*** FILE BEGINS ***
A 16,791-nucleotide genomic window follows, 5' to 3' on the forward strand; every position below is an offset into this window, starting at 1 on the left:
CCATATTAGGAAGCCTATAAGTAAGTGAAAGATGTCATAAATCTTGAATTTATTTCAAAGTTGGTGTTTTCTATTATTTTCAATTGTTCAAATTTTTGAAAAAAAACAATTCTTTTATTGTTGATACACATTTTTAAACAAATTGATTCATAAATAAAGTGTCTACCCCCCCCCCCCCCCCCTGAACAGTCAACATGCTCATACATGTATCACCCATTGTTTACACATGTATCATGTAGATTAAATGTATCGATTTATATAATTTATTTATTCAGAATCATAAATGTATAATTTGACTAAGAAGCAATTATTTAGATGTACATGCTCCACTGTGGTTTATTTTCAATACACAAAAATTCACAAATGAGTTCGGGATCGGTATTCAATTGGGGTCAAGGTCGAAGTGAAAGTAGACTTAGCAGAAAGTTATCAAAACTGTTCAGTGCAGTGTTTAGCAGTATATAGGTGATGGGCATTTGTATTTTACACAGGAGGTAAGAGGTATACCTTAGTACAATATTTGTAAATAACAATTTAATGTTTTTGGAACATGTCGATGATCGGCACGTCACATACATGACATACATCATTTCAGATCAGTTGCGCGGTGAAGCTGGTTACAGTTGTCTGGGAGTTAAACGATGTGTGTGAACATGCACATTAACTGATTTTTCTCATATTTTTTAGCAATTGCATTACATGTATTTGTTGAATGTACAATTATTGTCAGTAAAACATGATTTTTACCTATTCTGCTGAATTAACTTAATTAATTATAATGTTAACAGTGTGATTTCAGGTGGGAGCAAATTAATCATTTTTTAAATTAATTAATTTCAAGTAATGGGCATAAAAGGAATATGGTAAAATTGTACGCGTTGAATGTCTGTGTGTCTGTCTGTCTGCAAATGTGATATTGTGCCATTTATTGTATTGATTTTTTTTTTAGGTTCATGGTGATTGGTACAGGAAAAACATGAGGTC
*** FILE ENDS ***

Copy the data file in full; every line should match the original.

A 16,791-nucleotide genomic window follows, 5' to 3' on the forward strand; every position below is an offset into this window, starting at 1 on the left:
CCATATTAGGAAGCCTATAAGTAAGTGAAAGATGTCATAAATCTTGAATTTATTTCAAAGTTGGTGTTTTCTATTATTTTCAATTGTTCAAATTTTTGAAAAAAAACAATTCTTTTATTGTTGATACACATTTTTAAACAAATTGATTCATAAATAAAGTGTCTACCCCCCCCCCCCCCCCCTGAACAGTCAACATGCTCATACATGTATCACCCATTGTTTACACATGTATCATGTAGATTAAATGTATCGATTTATATAATTTATTTATTCAGAATCATAAATGTATAATTTGACTAAGAAGCAATTATTTAGATGTACATGCTCCACTGTGGTTTATTTTCAATACACAAAAATTCACAAATGAGTTCGGGATCGGTATTCAATTGGGGTCAAGGTCGAAGTGAAAGTAGACTTAGCAGAAAGTTATCAAAACTGTTCAGTGCAGTGTTTAGCAGTATATAGGTGATGGGCATTTGTATTTTACACAGGAGGTAAGAGGTATACCTTAGTACAATATTTGTAAATAACAATTTAATGTTTTTGGAACATGTCGATGATCGGCACGTCACATACATGACATACATCATTTCAGATCAGTTGCGCGGTGAAGCTGGTTACAGTTGTCTGGGAGTTAAACGATGTGTGTGAACATGCACATTAACTGATTTTTCTCATATTTTTTAGCAATTGCATTACATGTATTTGTTGAATGTACAATTATTGTCAGTAAAACATGATTTTTACCTATTCTGCTGAATTAACTTAATTAATTATAATGTTAACAGTGTGATTTCAGGTGGGAGCAAATTAATCATTTTTTAAATTAATTAATTTCAAGTAATGGGCATAAAAGGAATATGGTAAAATTGTACGCGTTGAATGTCTGTGTGTCTGTCTGTCTGCAAATGTGATATTGTGCCATTTATTGTATTGATTTTTTTTTTAGGTTCATGGTGATTGGTACAGGAAAAACATGAGGTC